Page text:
Tim Diebel from Taproot Garden
Tell me a little about your urban farm. What’s its name? Size?
Our farmstead – Taproot Garden – is a 10-acre parcel. Those acres include 4 acres of woodland, 3 acres of native prairie which we reestablished 3 years ago with the help of the DNR and the Fish and Wildlife Service, a quarter-acre garden, a quarter-acre chicken yard (home to 30 laying hens), plus house, barn, small greenhouse, labyrinth and yard.
What are you growing?
The garden includes a diverse assortment of perennials (asparagus, blackberry, raspberry and honeyberry) plus the usual assortment of annual vegetables with a heavy emphasis on tomatoes. This year, for example, we planted 175 heirloom tomato plants. We also experimented with winter wheat – planted last September and harvested by hand in June which we will grind into flour.
In addition, we have been planting a mixed orchard of apricot, apple, pear, plum, cherry, pawpaw, chestnut and hazelnut trees, now totaling 3 dozen trees.
What kind of climate are you growing in?
Here in central Iowa we are zone 5b, with a growing season of roughly May through October.
What initially got you interested in urban farming?
My wife and I initially started cooking together for a “date night” activity on the rare occasion when our schedules overlapped. That interest in cooking led to an interest in food, and where food comes from.
Do you use any organic, permaculture, hydroponic, biodynamic, or other methods? Explain.
We farm without pesticides or herbicides. We haven’t been Certified Organic, but we are “Certified Naturally Grown.” We also harvest rainwater using 8 rain barrels, and installed a ground-mounted solar system that supplies about 98 percent of our electrical usage.
Do you use compost? Where do you get it and how does it help your plants?
Our neighbors raise alpacas, and so we make heavy use of alpaca manure which we compost. We also purchase compost and potting mix from a commercial producer in Wisconsin. Our heavy clay soil is gradually returning to a different sort of life.
Do you have any urban livestock? Chickens? Bees?
We have 30 heritage laying hens – about 14 different varieties. A beekeeper from a nearby community keeps hives on our property.
What do you do with the food you grow?
Our intention for beginning this project – as gardening novices – was to learn how, and to learn and apply regenerative practices for living. So, we are not “in business.” We are learning and practicing the range of preservation skills – canning, freezing, dehydrating, fermenting – to better feed ourselves, our guests, and others who might learn from our efforts.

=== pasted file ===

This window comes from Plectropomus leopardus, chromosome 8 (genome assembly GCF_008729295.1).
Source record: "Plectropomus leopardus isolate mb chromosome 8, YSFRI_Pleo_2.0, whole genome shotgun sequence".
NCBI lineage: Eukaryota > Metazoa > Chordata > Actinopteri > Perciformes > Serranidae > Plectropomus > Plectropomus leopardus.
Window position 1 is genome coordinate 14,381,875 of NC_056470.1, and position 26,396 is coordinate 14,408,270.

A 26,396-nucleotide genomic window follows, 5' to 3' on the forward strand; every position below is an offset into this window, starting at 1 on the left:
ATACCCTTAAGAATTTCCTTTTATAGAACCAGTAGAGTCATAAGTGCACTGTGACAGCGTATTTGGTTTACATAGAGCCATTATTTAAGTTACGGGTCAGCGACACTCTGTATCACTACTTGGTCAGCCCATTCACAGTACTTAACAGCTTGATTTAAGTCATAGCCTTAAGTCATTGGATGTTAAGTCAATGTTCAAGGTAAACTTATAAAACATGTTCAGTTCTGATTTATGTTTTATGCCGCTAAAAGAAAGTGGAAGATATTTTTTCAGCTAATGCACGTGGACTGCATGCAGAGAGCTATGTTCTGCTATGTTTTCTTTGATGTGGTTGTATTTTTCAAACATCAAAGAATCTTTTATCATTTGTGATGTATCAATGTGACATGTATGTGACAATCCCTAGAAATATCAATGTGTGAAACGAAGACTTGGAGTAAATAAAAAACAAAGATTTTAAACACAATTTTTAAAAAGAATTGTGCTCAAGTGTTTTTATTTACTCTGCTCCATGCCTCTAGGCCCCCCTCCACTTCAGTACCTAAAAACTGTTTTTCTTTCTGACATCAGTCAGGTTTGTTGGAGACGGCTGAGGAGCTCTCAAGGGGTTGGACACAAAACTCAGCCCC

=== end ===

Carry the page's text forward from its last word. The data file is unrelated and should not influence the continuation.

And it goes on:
What is your greatest challenge in your farming endeavors?
Ha! Probably ignorance. Neither of us has ever done this kind of thing before, being two academics with terminal degrees. Making the transition from books to soil is an adventure.
What do you enjoy the most about farming/growing food?
There is nothing quite as satisfying as eating food you have grown from seeds. Additionally, we love having young visitors to the farm who immediately light up with questions and curiosities.
Why do you think urban farming is important?
A strong impetus to beginning this adventure was learning how energy intensive our food system is, relying on inexpensive and plentifully available energy. Since I’m convinced that one or both of those qualifiers will eventually cease to be the case – it will either become scarce or highly expensive, or both – I came to the realization that somebody better remember how to grow food on different terms.
Do you think this is a growing movement?
I didn’t think so at the time we began, but since then we have become aware of a burgeoning movement.
Is urban farming the future of agriculture?
I do think small scale agriculture will become increasingly central to our food system.
Do you have any advice for someone that’s just getting started?
You don’t have to quit your job and move to the country to participate in this wonderful work. I started on our townhouse deck. Others have a side yard or an entire yard. Get started. You’ll learn as you go.
Anything else you’d like to add?
When we first started working with the DNR and Fish And Wildlife Service restoring our prairie with native grasses and pollinator wildflowers, I confessed that I had been reluctant to impose any of my will on the land. It seemed presumptuous. The two agents looked at each other, paused, and then one of them gently and kindly replied, “Doing nothing is a management strategy. Not a very good one, but it is a strategy.” I took from that that I am not the enemy of the land. I am a partner with it.
Want to learn more about Tim’s journey? Click here to listen to Tim’s episode on The Urban Farm Podcast!
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